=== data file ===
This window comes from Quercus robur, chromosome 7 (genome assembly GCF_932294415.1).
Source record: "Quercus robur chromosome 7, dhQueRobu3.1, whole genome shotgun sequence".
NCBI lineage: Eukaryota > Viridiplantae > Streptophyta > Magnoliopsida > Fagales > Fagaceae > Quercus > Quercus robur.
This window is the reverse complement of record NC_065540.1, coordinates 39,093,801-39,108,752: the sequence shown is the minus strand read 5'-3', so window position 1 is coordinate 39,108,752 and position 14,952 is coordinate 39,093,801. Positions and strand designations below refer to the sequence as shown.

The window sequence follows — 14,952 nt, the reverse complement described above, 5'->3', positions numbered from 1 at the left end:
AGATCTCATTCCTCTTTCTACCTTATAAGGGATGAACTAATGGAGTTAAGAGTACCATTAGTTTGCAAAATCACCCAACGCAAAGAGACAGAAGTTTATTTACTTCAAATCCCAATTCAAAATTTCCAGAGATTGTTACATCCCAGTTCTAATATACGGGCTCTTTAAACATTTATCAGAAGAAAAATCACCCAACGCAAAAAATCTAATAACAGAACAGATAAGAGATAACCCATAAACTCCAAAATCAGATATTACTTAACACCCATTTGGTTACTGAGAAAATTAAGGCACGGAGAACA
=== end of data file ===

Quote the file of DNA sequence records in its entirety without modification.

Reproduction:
This window comes from Quercus robur, chromosome 7 (genome assembly GCF_932294415.1).
Source record: "Quercus robur chromosome 7, dhQueRobu3.1, whole genome shotgun sequence".
NCBI lineage: Eukaryota > Viridiplantae > Streptophyta > Magnoliopsida > Fagales > Fagaceae > Quercus > Quercus robur.
This window is the reverse complement of record NC_065540.1, coordinates 39,093,801-39,108,752: the sequence shown is the minus strand read 5'-3', so window position 1 is coordinate 39,108,752 and position 14,952 is coordinate 39,093,801. Positions and strand designations below refer to the sequence as shown.

The window sequence follows — 14,952 nt, the reverse complement described above, 5'->3', positions numbered from 1 at the left end:
AGATCTCATTCCTCTTTCTACCTTATAAGGGATGAACTAATGGAGTTAAGAGTACCATTAGTTTGCAAAATCACCCAACGCAAAGAGACAGAAGTTTATTTACTTCAAATCCCAATTCAAAATTTCCAGAGATTGTTACATCCCAGTTCTAATATACGGGCTCTTTAAACATTTATCAGAAGAAAAATCACCCAACGCAAAAAATCTAATAACAGAACAGATAAGAGATAACCCATAAACTCCAAAATCAGATATTACTTAACACCCATTTGGTTACTGAGAAAATTAAGGCACGGAGAACA